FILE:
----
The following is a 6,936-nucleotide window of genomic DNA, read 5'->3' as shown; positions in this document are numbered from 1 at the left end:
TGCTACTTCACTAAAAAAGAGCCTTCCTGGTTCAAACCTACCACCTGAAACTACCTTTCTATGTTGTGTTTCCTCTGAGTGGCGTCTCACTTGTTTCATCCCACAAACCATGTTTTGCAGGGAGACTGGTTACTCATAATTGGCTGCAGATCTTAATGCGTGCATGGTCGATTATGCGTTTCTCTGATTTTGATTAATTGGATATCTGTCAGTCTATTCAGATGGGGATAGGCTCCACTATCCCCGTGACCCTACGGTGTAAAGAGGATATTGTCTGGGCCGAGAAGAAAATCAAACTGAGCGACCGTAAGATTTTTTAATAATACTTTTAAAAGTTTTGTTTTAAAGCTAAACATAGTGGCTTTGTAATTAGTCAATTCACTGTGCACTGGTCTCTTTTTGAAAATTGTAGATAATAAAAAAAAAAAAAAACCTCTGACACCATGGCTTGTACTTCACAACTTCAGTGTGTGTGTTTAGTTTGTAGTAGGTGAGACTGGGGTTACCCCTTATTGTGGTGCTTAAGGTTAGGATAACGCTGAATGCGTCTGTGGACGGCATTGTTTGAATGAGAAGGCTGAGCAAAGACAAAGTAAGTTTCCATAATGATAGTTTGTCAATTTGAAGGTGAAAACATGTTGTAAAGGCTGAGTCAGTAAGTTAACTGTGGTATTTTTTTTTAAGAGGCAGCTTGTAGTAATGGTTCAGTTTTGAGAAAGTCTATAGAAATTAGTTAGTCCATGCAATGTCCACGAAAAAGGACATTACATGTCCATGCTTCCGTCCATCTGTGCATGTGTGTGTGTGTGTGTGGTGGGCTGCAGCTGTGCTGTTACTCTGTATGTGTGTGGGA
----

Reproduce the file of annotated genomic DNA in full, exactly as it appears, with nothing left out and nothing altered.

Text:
The following is a 6,936-nucleotide window of genomic DNA, read 5'->3' as shown; positions in this document are numbered from 1 at the left end:
TGCTACTTCACTAAAAAAGAGCCTTCCTGGTTCAAACCTACCACCTGAAACTACCTTTCTATGTTGTGTTTCCTCTGAGTGGCGTCTCACTTGTTTCATCCCACAAACCATGTTTTGCAGGGAGACTGGTTACTCATAATTGGCTGCAGATCTTAATGCGTGCATGGTCGATTATGCGTTTCTCTGATTTTGATTAATTGGATATCTGTCAGTCTATTCAGATGGGGATAGGCTCCACTATCCCCGTGACCCTACGGTGTAAAGAGGATATTGTCTGGGCCGAGAAGAAAATCAAACTGAGCGACCGTAAGATTTTTTAATAATACTTTTAAAAGTTTTGTTTTAAAGCTAAACATAGTGGCTTTGTAATTAGTCAATTCACTGTGCACTGGTCTCTTTTTGAAAATTGTAGATAATAAAAAAAAAAAAAAACCTCTGACACCATGGCTTGTACTTCACAACTTCAGTGTGTGTGTTTAGTTTGTAGTAGGTGAGACTGGGGTTACCCCTTATTGTGGTGCTTAAGGTTAGGATAACGCTGAATGCGTCTGTGGACGGCATTGTTTGAATGAGAAGGCTGAGCAAAGACAAAGTAAGTTTCCATAATGATAGTTTGTCAATTTGAAGGTGAAAACATGTTGTAAAGGCTGAGTCAGTAAGTTAACTGTGGTATTTTTTTTTAAGAGGCAGCTTGTAGTAATGGTTCAGTTTTGAGAAAGTCTATAGAAATTAGTTAGTCCATGCAATGTCCACGAAAAAGGACATTACATGTCCATGCTTCCGTCCATCTGTGCATGTGTGTGTGTGTGTGTGGTGGGCTGCAGCTGTGCTGTTACTCTGTATGTGTGTGGGA